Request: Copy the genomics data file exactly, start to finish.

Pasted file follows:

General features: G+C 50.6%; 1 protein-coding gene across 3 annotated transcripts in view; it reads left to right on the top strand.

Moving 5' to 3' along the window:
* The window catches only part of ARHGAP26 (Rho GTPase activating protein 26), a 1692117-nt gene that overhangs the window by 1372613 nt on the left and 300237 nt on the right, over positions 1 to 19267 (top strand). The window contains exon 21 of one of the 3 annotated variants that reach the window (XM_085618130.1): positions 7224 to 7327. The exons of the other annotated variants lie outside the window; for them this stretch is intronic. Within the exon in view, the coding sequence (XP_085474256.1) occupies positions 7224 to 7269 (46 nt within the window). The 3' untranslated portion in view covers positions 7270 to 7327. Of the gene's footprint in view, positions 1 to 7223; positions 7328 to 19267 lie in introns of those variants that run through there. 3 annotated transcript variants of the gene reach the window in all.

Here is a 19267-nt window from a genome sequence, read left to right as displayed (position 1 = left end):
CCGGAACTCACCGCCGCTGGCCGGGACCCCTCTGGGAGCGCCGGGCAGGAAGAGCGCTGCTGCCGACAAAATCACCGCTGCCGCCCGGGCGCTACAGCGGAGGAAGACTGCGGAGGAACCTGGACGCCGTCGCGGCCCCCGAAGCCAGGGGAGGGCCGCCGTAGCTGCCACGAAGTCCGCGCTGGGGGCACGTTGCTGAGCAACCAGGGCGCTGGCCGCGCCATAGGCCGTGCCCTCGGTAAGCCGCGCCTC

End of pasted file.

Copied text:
General features: G+C 50.6%; 1 protein-coding gene across 3 annotated transcripts in view; it reads left to right on the top strand.

Moving 5' to 3' along the window:
* The window catches only part of ARHGAP26 (Rho GTPase activating protein 26), a 1692117-nt gene that overhangs the window by 1372613 nt on the left and 300237 nt on the right, over positions 1 to 19267 (top strand). The window contains exon 21 of one of the 3 annotated variants that reach the window (XM_085618130.1): positions 7224 to 7327. The exons of the other annotated variants lie outside the window; for them this stretch is intronic. Within the exon in view, the coding sequence (XP_085474256.1) occupies positions 7224 to 7269 (46 nt within the window). The 3' untranslated portion in view covers positions 7270 to 7327. Of the gene's footprint in view, positions 1 to 7223; positions 7328 to 19267 lie in introns of those variants that run through there. 3 annotated transcript variants of the gene reach the window in all.

Here is a 19267-nt window from a genome sequence, read left to right as displayed (position 1 = left end):
CCGGAACTCACCGCCGCTGGCCGGGACCCCTCTGGGAGCGCCGGGCAGGAAGAGCGCTGCTGCCGACAAAATCACCGCTGCCGCCCGGGCGCTACAGCGGAGGAAGACTGCGGAGGAACCTGGACGCCGTCGCGGCCCCCGAAGCCAGGGGAGGGCCGCCGTAGCTGCCACGAAGTCCGCGCTGGGGGCACGTTGCTGAGCAACCAGGGCGCTGGCCGCGCCATAGGCCGTGCCCTCGGTAAGCCGCGCCTC